Description The invention described herein may be manufactured and used by or for the Government of the United States of America for Governmental purposes without the payment of any royalties thereon or therefor. (1) Field of the Invention The present invention relates generally to computational fluid dynamics and more particularly to a method for determining the velocity of a three-dimensional fluid flow over a body submerged in the fluid. (2) Description of the Prior Art By determining the distribution (strength and location) of vorticity in a moving fluid, it is possible to determine the velocity and pressure fields in the fluid. Consequently, techniques which determine the strength and location of vorticity provide a powerful, flexible approach to computational fluid dynamics by focusing on an elemental aspect of fluid flow. The relationship equating vorticity to the curl of the velocity field, often introduced as the definition of vorticity, governs the generation of velocity from a prescribed distribution of vorticity. Appropriate boundary conditions complete the specification of the flow. The homogeneous solution to this equation, namely, velocity given by the gradient of a scalar function, is the familiar potential flow occurring exterior to regions of vorticity. For a fluid flow over a body, potential flows typically are invoked to investigate features for which the effects of the no-slip condition at the body surface are not crucial. These flows may be generated by velocity sources located on the body surface. The strength of these sources is determined by the no-flux condition at the surface. In the more general case, flow satisfying both the no-slip and the no-flux conditions at a body surface can be produced solely by a distribution of vorticity on the body surface. An analogous relationship appears in magnetostatics, where Ampere's Law relates the curl of the magnetic field intensity to the current density. In this case, the current density is the source of the magnetic field intensity. Given a distribution of current density and relevant boundary conditions, the magnetic field intensity can be computed by the inversion of the differential equation. This inversion is, of course, the Biot-Savart Law. Similarly, for incompressible fluid flow this law provides the velocity field associated with a vorticity distribution. This technique has advantages over the more widely pursued solution of the velocity-pressure form of the Navier-Stokes equations. One advantage is that the vorticity form of these equations does not contain pressure, unless the baroclinic term is retained. The absence of the pressure variable reduces the number of unknowns in the problem by one and allows the omission of the complex calculations required to determine the pressure. A second important advantage is that in many flows (e.g., boundary layers, wakes, jets, plumes, shear layers) the vorticity is confined to a relatively small portion of the space occupied by the flow. This concentration of the source of velocity allows a similar concentration of the computational resources on the region of significant vorticity. The challenges presented in using vorticity to compute fluid flow are the accurate depiction of the spatial distribution of the vorticity field and the stepping of this field forward in time such that it obeys the vorticity equation. One prior art approach represents the vorticity field on a grid much in the same way that Navier-Stokes Solutions represent velocity and pressure on a grid. The grid points can be concentrated into the regions of the flow where vorticity is located. However, an accurate depiction of vorticity requires computation at numerous grid points. A second prior art approach represents the vorticity field as a set of functions of compact support. The rate of change of location of members of the set is given by the local velocity and the strength of molecular diffusion. This latter approach is possible because vorticity is transported by the velocity field as material elements. This technique, known as the discrete-vortex-element method, does not have the problems of artificial viscosity often found in grid-based techniques and is therefore well-suited to cases of only slightly viscous (i.e., high Reynolds number) flow. The discrete-vortex-element technique is Lagrangian, so that for cases where part of the flow boundary moves with respect to other parts, the problem of adjusting a computational grid to the changing boundary locations is avoided. Finally, the technique amounts to a self-adapting grid, where the number density of elements tends to increase as local velocity gradients (vorticity) develop. Since the ground-breaking work of Chorin, the discrete-vortex-element method has enjoyed substantial success in simulating two-dimensional flows. In particular, Chorin implements a vortex `blob`, where the vorticity is distributed uniformly over a disk in his two-dimensional calculations. Later, Chorin suggested a modification where vorticity near a flow boundary is represented on a basis of planar, tile-like elements. Many subsequent researchers have adopted these forms for investigations into two-dimensional flow. For three-dimensional studies, an early proposal for the geometrical form of the three-dimensional elements was a collection of point vortices. As shown in FIG. 1, an incoming three-dimensional fluid flow, represented by arrow 10, is moving over a submerged body surface 11. Numerous point vortices 12, are chosen for computing vorticity (i.e. velocity) of the fluid flow 10. The spinning, represented by rotational arrows 13, of the fluid associated with each point vortex 12 is extremely fast (mathematically infinite) near the point itself. Accordingly, this approach requires an artificial smoothing or smearing out of point vortices 12 which leads to inaccurate vorticity distributions (i.e. velocity determination). In addition, numerous point vortices 12 are required to adequately represent the three-dimensional physical distribution of vorticity in the flow thereby leading to complex computations. Accordingly, it is an object of the present invention to provide a method of depicting the vorticity in a fluid flow such that the vorticity and corresponding velocity are computed more accurately and efficiently than the point vortice method. Another object of the present invention to provide a method of accurately determining the velocity of a three-dimensional fluid flow over a submerged body based on vorticity strength distribution. Still another object of the present invention is to provide a method of determining the velocity of a three-dimensional fluid flow over a submerged body that simplifies the computational mathematics that relates the vorticity strength distribution to the velocity field. Other objects and advantages of the present invention will become more obvious hereinafter in the specification and drawings. In accordance with the present invention, a method is provided for determining the velocity of a three-dimensional fluid flow over a submerged body. A plurality of finite volume elements are selected to represent the vorticity distribution of the fluid flow at the surface geometry of the body. In the preferred embodiment, each finite volume element is a cylinder having its centerline axis along the direction of vorticity. The vorticity strength distribution over each of the cylinders is then determined and integrated in a cylindrical coordinate system using the Biot-Savart Law to determine the velocity of each cylinder. FIG. 1 is perspective view of a fluid flow over a body surface whereby vorticity strength distribution is computed at numerous point vortices at the surface of the body according to a prior art method; FIG. 2 is a perspective view of a fluid flow over a body surface whereby vorticity strength distribution is computed over a finite cylindrical volume according to the method of the present invention; FIG. 3 is a flow diagram of the steps followed in the process for determining the velocity of a three-dimensional fluid flow over a submerged body in the fluid; and FIG. 4 is block diagram of a method for finding the velocity of a fluid around a moving body submerged in the fluid. Referring now to the drawings, and in particular to FIG. 2, an incoming three-dimensional fluid flow, represented by arrow 10, is moving over a submerged body surface 11. In the present invention, the fundamental building block selected to represent vorticity in the flow 10 is a finite volume element over which the vorticity is distributed. In the preferred embodiment, each finite element is a cylinder 15. The length, diameter and strength of the cylindrical vortex element such as 15 are determined by the laws of fluid dynamics applied to the boundary of the body in the flow. In practice, a plurality of cylinders are used to determine the strength of vorticity distribution. However, for sake of simplicity, only one cylinder 15 will be used to describe the method of the present invention. The vorticity is specified to be uniform over the length of cylinder 15 and around any circumference thereof. The strength of vorticity will vary as a Gaussian distribution over the distance from the centerline axis, represented by dotted line 17, of cylinder 15. The direction of vorticity ω will be the x-axis. The y-axis will be defined such that the point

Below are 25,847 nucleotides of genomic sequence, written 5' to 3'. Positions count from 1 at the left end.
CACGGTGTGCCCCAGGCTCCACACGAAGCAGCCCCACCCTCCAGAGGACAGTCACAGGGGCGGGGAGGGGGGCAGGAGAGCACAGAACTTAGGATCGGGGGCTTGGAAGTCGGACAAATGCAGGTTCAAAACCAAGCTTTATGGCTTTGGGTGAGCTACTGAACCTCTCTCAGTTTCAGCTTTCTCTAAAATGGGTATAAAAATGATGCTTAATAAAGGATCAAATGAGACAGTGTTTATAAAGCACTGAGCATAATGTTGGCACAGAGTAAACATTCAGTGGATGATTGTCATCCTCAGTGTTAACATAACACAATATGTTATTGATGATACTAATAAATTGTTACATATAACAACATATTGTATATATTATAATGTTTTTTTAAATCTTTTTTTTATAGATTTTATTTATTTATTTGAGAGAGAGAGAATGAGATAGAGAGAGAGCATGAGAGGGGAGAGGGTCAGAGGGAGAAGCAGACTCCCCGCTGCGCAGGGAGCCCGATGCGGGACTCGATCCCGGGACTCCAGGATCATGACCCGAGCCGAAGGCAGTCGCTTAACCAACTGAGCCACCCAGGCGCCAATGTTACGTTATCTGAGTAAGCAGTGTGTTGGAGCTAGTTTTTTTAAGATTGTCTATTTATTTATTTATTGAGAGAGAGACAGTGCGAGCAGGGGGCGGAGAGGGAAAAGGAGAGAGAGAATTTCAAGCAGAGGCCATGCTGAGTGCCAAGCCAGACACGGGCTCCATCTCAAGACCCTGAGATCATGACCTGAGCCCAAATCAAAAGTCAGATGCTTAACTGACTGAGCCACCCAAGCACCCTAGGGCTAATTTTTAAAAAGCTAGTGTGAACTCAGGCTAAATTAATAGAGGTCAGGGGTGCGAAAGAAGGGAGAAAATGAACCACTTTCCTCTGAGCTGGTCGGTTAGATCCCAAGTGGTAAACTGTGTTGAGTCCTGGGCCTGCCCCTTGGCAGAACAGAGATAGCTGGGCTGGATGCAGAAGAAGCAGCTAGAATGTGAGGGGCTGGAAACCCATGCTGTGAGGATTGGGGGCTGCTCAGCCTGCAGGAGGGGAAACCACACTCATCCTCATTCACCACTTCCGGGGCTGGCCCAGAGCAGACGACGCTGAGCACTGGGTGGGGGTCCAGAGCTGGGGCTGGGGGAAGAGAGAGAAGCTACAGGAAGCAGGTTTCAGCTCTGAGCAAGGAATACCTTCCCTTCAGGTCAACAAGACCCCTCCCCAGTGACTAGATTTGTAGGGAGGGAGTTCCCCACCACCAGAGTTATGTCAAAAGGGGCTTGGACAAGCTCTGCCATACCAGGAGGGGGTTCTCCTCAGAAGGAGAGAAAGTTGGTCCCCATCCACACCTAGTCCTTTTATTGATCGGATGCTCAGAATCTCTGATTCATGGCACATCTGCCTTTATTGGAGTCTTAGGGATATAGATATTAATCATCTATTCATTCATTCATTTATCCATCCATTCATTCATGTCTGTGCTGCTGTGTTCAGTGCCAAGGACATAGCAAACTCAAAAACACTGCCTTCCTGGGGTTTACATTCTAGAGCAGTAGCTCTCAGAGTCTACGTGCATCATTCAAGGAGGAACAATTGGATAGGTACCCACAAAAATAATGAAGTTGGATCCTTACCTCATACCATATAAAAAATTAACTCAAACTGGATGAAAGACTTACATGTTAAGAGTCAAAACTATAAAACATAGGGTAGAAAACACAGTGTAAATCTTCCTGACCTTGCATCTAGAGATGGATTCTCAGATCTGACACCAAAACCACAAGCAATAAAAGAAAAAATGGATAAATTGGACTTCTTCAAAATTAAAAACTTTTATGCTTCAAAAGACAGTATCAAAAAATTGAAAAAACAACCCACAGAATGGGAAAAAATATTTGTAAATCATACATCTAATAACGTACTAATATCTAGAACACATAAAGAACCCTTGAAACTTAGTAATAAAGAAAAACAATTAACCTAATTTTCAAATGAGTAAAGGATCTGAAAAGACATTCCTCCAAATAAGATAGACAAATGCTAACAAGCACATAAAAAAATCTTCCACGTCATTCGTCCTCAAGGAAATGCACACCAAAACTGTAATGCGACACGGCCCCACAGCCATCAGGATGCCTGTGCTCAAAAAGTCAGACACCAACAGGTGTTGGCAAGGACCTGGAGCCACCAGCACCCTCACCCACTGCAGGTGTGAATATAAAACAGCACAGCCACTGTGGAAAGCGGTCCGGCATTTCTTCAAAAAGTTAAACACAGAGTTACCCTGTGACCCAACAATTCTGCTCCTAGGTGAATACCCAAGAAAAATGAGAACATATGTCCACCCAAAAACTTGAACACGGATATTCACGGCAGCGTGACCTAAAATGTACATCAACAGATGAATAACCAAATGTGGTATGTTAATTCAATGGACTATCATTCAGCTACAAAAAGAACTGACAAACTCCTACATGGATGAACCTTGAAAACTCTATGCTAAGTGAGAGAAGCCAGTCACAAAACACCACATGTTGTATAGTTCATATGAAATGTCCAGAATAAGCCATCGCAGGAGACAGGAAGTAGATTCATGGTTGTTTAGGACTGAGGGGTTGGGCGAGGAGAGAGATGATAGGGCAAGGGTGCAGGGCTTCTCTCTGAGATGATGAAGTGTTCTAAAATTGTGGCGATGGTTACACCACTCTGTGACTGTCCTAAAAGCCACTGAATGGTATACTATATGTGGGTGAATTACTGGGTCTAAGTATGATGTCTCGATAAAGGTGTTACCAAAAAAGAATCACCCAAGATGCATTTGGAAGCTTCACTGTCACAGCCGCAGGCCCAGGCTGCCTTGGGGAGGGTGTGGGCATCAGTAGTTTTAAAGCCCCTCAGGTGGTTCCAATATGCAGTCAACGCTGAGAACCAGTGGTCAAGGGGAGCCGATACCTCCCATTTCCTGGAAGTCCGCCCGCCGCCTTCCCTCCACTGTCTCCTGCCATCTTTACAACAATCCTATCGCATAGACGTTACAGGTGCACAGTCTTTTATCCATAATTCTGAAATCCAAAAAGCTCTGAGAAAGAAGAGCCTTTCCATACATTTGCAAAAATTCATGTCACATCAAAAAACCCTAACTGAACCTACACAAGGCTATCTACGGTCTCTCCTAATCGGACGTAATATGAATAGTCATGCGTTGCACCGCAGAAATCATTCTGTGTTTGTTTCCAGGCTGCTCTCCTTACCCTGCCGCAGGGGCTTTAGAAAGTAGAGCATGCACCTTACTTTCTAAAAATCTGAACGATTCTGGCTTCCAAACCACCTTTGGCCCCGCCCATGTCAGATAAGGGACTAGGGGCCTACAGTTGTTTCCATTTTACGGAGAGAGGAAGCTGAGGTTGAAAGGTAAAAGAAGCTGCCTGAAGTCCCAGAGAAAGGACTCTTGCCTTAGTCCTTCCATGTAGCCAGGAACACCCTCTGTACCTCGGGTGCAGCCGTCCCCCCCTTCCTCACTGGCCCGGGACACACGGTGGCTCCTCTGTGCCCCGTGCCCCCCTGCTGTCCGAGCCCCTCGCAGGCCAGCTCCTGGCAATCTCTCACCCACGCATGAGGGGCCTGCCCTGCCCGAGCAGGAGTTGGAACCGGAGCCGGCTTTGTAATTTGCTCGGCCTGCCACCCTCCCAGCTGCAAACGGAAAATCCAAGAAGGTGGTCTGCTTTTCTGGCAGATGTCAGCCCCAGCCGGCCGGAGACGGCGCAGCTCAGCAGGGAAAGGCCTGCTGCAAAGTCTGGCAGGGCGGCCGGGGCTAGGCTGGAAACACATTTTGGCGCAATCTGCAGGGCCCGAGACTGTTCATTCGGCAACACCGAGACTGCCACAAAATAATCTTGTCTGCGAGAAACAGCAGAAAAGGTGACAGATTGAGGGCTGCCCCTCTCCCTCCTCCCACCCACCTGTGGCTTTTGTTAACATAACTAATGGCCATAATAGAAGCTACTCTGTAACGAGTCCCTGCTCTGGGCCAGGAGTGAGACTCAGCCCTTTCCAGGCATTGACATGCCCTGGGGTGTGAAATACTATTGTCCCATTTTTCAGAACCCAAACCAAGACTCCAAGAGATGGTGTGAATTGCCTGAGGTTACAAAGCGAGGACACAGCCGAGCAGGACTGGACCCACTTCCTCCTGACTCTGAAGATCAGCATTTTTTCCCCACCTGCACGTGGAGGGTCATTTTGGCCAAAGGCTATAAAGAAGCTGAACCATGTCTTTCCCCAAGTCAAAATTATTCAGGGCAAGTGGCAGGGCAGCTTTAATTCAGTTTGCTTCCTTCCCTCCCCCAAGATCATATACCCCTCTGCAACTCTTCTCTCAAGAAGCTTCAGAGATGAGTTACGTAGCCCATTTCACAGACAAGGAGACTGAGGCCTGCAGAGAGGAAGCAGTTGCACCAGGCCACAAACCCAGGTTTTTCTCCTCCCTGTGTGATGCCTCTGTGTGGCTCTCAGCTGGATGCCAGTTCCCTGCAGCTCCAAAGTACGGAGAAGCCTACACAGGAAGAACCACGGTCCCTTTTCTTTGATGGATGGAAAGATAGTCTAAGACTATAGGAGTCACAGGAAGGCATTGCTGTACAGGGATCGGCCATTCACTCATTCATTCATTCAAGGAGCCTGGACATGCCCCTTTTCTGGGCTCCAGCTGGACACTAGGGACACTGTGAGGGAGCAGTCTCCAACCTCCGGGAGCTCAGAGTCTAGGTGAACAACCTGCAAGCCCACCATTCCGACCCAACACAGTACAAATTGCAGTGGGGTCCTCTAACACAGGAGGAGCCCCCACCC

x=(x, y, o) (1) where the velocity is to be determined lies in the xy-plane. Accordingly, the z-axis is the direction of velocity to be determined. As is well known in the art, determining the strength and location of the vorticity of the flow 10 is an elemental step towards the determination of the associated velocity field. The association of velocity to an arbitrary vorticity distribution is the Biot-Savart Law. ##EQU1## This is a three-dimensional integral computed over all space where the vorticity distribution is non-zero. However, integrating this over the entire cylinder 15 is complicated, and therefore would be extremely time consuming if attempted numerically as part of the computation of flow over a submerged body. Accordingly, an important step of the present method is the theoretical calculation of the Biot-Savart integral for this vortex element. The solution to the integral provides the computational basis to determine the velocity associated with a vortex element. The integration is performed using cylindrical coordinates (x', r', θ') where x' denotes the length along cylinder 15, r' denotes the radial distance from centerline axis 17 and θ' denotes the angle around cylinder 15. The origin 19 for this coordinate system is centered in cylinder 15 halfway between its ends 20 and 21. The Biot-Savart integral for velocity in the z-direction then becomes: ##EQU2## where sign "*" hereinafter means multiplication of the terms involved and L is the length of cylinder 15 and in cylindrical coordinates